MAGGI instant noodles from India are safe to eat. But retailers and consumers here are not about to celebrate the good news anytime soon.
The Agri-Food and Veterinary Authority of Singapore (AVA) said on Monday night it has informed Singapore importers that sale of the India-made Maggi noodles may resume. This comes after its food-safety tests found that the product does not pose risks to consumers.
AVA had advised importers last week to withhold sales while it ran laboratory tests, following concerns over higher-than-permissible levels of lead in the product.
It noted that Singapore has brought in "a small amount" of the brand's noodles produced in India.
However, stores in Little India that pulled the India-made noodles from their shelves late last week are not about to put the product back as yet.
"We'll wait and see, just to be safe," said Mrs Vijaya Ezhilan, 50, co-owner of Selvi Stores in Buffalo Road. Her customers are mainly Indian nationals. "Many customers are not going to buy the noodles anytime soon, because reports from India are saying that they are unsafe," she added.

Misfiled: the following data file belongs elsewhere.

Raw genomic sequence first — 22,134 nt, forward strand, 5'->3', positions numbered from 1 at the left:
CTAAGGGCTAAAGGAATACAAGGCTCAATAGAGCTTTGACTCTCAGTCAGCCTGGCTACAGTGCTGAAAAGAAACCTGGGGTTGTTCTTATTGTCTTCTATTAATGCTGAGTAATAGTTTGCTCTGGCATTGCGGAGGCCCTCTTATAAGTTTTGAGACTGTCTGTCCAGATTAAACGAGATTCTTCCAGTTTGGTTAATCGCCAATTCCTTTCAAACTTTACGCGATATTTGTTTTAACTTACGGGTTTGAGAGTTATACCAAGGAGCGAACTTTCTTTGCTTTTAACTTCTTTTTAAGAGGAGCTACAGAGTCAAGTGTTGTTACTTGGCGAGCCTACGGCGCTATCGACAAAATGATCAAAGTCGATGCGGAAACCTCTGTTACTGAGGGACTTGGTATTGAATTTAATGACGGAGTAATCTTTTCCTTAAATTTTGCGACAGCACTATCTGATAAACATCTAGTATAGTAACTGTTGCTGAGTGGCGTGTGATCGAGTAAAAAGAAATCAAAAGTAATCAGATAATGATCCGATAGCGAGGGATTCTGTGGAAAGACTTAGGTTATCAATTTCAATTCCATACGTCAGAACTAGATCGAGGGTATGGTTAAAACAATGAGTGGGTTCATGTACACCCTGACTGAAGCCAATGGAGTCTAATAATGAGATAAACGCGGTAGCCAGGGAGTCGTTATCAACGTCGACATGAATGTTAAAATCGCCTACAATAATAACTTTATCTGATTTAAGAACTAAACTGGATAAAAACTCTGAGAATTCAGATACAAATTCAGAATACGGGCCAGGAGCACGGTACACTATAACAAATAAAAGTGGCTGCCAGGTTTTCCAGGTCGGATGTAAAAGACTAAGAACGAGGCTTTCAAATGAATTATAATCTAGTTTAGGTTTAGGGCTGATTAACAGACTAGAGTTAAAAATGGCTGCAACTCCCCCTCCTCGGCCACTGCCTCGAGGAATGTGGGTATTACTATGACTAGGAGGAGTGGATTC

Results from AVA's lab tests, which cover "a wide range of hazards associated with food", showed that Maggi noodles from India meet local food-safety standards.
The lab also sampled Maggi instant noodles from other countries that are available here, and revealed that these meet the food-safety requirements, too.
The tests were carried out following a temporary ban in India last Wednesday on the sale of the popular instant noodles after unsafe levels of lead were found in batches tested in New Delhi and in the northern state of Uttar Pradesh.
The country's food-safety regulator had termed the products as "unsafe and hazardous" for human consumption.
This article was first published on June 10, 2015.
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